♥Tim Flannery & the Lunatic Fringe.

Live performances & silent auction. $15–$45. 6:30–11 p.m. Key Tea. 921 C. St., San Rafael. The Little Mermaid. Play performed

by Santa Rosa Junior College theater arts students. Ages 6 & up. $12–$22. Nov. 17–18, 24–25 & 30: 7:30 p.m. Nov. 18–19, Nov. 25–26: 1:30 p.m. Maria Carrillo High School Theatre. 6975 Montecito Blvd., Santa Rosa. 527-4307.

Saturday 18 FREE Winterblast. Join

us for the SOFA neighborhood’s annual street festival. Food, family entertainment, live music, large-scale puppets, parade of decorated sofas & art. 5–9:30 p.m. 312 South A St., Santa Rosa.

Bring donations of gift cards, new & unused sheets, blankets, or pillows & receive a raffle ticket to win prizes. Portion of the proceeds will be donated to the Redwood Credit Union Community Fund. $30. 4:30–9 p.m. New Vintage Church. 3300 Sonoma Ave., Santa Rosa. FREE Springfield Annual Harvest Craft Faire. Jewelry, handmade

FREE Lighting of the Historic Sonoma Plaza. 8 acres of 100,000+

sparkling lights. Transcendence Theatre Company will perform a musical holiday tribute. Free hot cider, hot chocolate & cookies. 5–8 p.m. Sonoma Plaza, Sonoma. 996-1090. FREE Holidays Along the Farm Trails. Most stops are free. Maps

crafts & homemade treats. 9 a.m.–2 p.m. Springfield Place Retirement Community. 101 Ely Blvd. S., Petaluma. 769-3300.

available on website. No pets. Begins Nov. 18 & 19. Runs Saturdays & Sundays thru Jan. 1, 2018. 10 a.m.–4 p.m. Various locations in Petaluma. 837-8896.

FREE Holiday Craft Faire. Domestic

Sonoma County Roller Derby.

& handmade crafts from local vendors. Baked goodies, homemade jams & honey. 10 a.m.–3 p.m. Petaluma United Methodist Church. 410 D St., Petaluma.

Live DJ, announcers & half-time show. $5–$15. Parking: $8–$10. 5 p.m. Sonoma County Fairgrounds. Grace Pavilion. 1350 Bennett Valley Rd., Santa Rosa.



Cesar Chavez Language Academy We are a Two-Way Bilingual Immersion Charter School in the Santa Rosa City Schools District. We offer a highly academic program in English and Spanish following the research-based 90/10 immersion model. Transition Kindergarten and Kindergarten registration for the 2018-19 school year begins January 16th, 2018. School tour on February 6th, 2018 at 9 a.m.

Fun Exercise Chinese Language Make new friends! Authentic Kung Fu Training • Chinese Painting Acrobatics • Games & Fun Activities

Week long session January 1st–5th

Call 528-5011 to schedule a tour with our Principal

(707) 528-5011

211 Ridgway Avenue, Santa Rosa

20 SonomaFamilyLife

707-338-2233 • 1880 Mendocino Ave., Santa Rosa

November 2017

Open Cockpit. Get

an inside view of a genuine fighter plane, attack plane & helicopter. $5–$10. Ages 6 & under: Free. Military: Free with ID. Max $30 per family. Nov. 18 & 19. 10 a.m.–4 p.m. Pacific Coast Air Museum. 1 Air Museum Way, Santa Rosa. 575-7900. pacificcoast


Sunday 19 Stone Creek Zen Center Children’s Program. Every 3rd Sunday. Parents join the community for meditation while kids gather outside. Ages 5 & under must be accompanied by parent. Suggested donation per family: $10–$20. RSVP requested: 829-1129. 10–11:30 a.m. 2999 Bowen St., Graton. FREE Tree Lighting Ceremony. Children 12 & under can make an ornament to hang on the tree. 5–7 p.m. beginning Nov. 25. 2200 Petaluma Blvd. N., Petaluma. 778-7452.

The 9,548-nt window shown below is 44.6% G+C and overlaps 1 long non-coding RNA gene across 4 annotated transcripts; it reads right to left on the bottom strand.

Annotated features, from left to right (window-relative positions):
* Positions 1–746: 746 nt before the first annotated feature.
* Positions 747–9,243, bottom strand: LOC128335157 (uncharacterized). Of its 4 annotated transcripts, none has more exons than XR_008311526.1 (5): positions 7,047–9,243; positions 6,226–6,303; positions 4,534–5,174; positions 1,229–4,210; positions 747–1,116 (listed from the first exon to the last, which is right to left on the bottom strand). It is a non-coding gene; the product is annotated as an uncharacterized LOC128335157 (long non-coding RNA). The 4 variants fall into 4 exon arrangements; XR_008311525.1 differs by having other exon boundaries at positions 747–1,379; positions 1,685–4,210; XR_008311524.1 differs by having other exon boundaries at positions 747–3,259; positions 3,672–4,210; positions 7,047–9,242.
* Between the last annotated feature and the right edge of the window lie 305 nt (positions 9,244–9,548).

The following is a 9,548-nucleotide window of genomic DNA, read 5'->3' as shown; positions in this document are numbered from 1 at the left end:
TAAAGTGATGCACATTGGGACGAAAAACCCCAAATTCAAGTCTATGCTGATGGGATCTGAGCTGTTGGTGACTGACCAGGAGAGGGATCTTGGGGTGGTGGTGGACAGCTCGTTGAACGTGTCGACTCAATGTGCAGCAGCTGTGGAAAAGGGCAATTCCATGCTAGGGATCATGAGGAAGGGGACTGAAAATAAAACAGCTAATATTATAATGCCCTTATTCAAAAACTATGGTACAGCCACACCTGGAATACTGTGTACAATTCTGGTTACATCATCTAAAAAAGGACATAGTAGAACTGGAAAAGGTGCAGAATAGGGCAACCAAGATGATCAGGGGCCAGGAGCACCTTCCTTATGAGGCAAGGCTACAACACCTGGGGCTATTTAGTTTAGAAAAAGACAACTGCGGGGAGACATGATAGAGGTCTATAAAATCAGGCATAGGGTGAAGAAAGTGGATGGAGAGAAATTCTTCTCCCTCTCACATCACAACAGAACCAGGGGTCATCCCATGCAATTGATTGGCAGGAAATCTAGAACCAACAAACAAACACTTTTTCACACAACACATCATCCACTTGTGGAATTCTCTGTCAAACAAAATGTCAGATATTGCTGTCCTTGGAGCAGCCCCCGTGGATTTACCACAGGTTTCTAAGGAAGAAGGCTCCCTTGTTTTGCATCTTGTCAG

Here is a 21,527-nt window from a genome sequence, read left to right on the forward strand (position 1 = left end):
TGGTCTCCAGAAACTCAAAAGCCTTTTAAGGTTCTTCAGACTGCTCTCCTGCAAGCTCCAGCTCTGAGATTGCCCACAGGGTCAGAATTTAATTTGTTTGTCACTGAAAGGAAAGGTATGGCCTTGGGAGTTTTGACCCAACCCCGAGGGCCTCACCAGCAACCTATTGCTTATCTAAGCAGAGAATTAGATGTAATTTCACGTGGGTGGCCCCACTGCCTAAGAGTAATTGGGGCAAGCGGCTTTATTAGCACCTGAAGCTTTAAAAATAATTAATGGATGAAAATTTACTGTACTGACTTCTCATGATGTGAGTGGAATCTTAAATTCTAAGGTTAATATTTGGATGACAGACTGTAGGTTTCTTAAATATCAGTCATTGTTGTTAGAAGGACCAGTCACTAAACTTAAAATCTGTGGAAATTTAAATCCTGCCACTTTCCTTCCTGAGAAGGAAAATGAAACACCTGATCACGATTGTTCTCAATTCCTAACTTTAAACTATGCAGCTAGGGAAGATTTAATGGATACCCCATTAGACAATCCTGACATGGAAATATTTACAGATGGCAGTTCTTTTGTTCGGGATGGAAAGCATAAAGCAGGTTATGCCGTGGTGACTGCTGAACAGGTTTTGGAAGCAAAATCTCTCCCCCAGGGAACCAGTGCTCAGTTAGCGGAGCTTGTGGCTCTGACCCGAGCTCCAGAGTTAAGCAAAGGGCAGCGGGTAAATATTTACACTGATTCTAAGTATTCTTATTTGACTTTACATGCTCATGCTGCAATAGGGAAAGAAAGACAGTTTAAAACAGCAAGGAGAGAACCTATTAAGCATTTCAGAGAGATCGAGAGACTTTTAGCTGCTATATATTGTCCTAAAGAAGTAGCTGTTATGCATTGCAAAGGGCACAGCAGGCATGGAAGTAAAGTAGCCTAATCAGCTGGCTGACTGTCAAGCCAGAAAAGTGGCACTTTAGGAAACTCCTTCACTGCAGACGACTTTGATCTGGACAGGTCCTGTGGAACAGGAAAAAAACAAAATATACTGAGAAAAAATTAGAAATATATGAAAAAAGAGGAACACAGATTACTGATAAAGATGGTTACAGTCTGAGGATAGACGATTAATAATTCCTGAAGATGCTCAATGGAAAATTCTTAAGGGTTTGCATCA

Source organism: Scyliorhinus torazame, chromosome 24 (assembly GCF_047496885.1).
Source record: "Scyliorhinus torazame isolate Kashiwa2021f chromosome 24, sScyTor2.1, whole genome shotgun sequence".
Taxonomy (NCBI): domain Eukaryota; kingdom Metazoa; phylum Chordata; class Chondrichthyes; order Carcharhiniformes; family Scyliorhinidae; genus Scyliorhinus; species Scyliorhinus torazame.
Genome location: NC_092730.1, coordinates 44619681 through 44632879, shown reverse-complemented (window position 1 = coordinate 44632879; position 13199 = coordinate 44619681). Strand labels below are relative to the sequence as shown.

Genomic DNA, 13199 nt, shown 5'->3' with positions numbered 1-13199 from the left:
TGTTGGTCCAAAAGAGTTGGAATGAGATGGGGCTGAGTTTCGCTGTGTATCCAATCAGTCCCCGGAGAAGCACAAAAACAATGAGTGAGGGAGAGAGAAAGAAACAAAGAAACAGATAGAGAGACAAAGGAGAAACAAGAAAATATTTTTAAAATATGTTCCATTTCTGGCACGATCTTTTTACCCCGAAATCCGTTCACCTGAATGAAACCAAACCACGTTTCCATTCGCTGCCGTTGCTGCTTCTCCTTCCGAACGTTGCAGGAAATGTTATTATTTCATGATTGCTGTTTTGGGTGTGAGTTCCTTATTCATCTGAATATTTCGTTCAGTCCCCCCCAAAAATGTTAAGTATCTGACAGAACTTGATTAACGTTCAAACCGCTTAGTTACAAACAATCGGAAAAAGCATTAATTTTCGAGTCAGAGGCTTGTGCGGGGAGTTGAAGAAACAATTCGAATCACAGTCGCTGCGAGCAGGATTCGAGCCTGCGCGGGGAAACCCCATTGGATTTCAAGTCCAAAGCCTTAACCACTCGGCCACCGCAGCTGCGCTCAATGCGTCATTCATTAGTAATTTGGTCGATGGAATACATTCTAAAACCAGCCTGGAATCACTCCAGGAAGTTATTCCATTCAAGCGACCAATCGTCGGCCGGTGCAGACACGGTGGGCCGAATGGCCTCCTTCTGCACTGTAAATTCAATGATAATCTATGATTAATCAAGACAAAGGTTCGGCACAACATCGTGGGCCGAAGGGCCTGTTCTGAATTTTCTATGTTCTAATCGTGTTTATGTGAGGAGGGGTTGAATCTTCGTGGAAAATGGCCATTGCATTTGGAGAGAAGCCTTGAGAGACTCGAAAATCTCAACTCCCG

Monday 20 FREE Parenting Thru Positive Discipline. Interactive

class will discuss parenting challenges & teach some


Infant, toddler, preschool & big kid classes. Piano & Ukulele too!

Sonoma County Children’s Music 867 Third Street • Santa Rosa (707) 527-7900 Enroll now at

IT’S IT’SAA SLUMBER SLUMBER PARTY PARTYAT ATTHE THEYY Grab Grabyour yoursleeping sleepingbags bagsand andget getready readyfor foraaslumber slumberparty partyatat the theY.Y.Every Every3rd 3rdFriday Fridayof ofthe themonth, month,kids kidsare areinvited invitedto to sleep sleepover overatatthe theYYand andparticipate participateininaaFUN FUNfilled filledevening eveningof of swimming, swimming,games, games,movies, movies,crafts craftsand andmore! more!Snacks Snacksand and breakfast breakfastare areserved! served!



Nov. Nov.17th 17th- -Space Spaceisisthe thePlace Place Dec. Dec.15th 15th- -Holiday HolidayHoopla Hoopla Jan. Jan.19th 19th- - Rainforest RainforestRage Rage Feb. Feb.16th 16th- - Hooray Hoorayfor forHearts Hearts Mar. Mar.16th 16th- -Search Searchfor forGold! Gold! Apr. Apr.20th 20th- -Spring SpringFling Fling May May18th 18th- -Super SuperHeroes Heroes

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Facility FacilityMember Member$20 $20 Program ProgramMember Member$25 $25 Non-Members Non-Members$35 $35

FOR FORMORE MOREINFORMATION INFORMATIONCALL CALL707-544-1829 707-544-1829 Sonoma SonomaCounty CountyFamily FamilyYY 1111 1111College CollegeAvenue Avenue Santa SantaRosa Rosa 707-545-9622 707-545-9622  The TheYYisisaanon-profit non-profitcommunity communitybased basedorganization. organization.

November 2017

SonomaFamilyLife 21

tools to help overcome them. 6:30–8 p.m. Sebastopol Regional Library. 7140 Bodega Ave., Sebastopol. Registration required. FREE Paying for College: A Path to College Workshop. Overview

by fires. When closing out your tab, state how much you’d like to donate & it will be matched. $10–$40. 6–9 p.m. Wine Down. 685 Folsom St., San Francisco.

Thursday 23

Friday 24

FREE Thanksgiving Dinner. 3 p.m.

of the types of aid available & how to apply. 6:30–8 p.m. Central Santa Rosa Library. 211 E. St., Santa Rosa. 545-0831.

Sonoma Veterans Memorial Hall. 126 First St. W., Sonoma. 938-4626.

♥Wine Down for a Cause. Support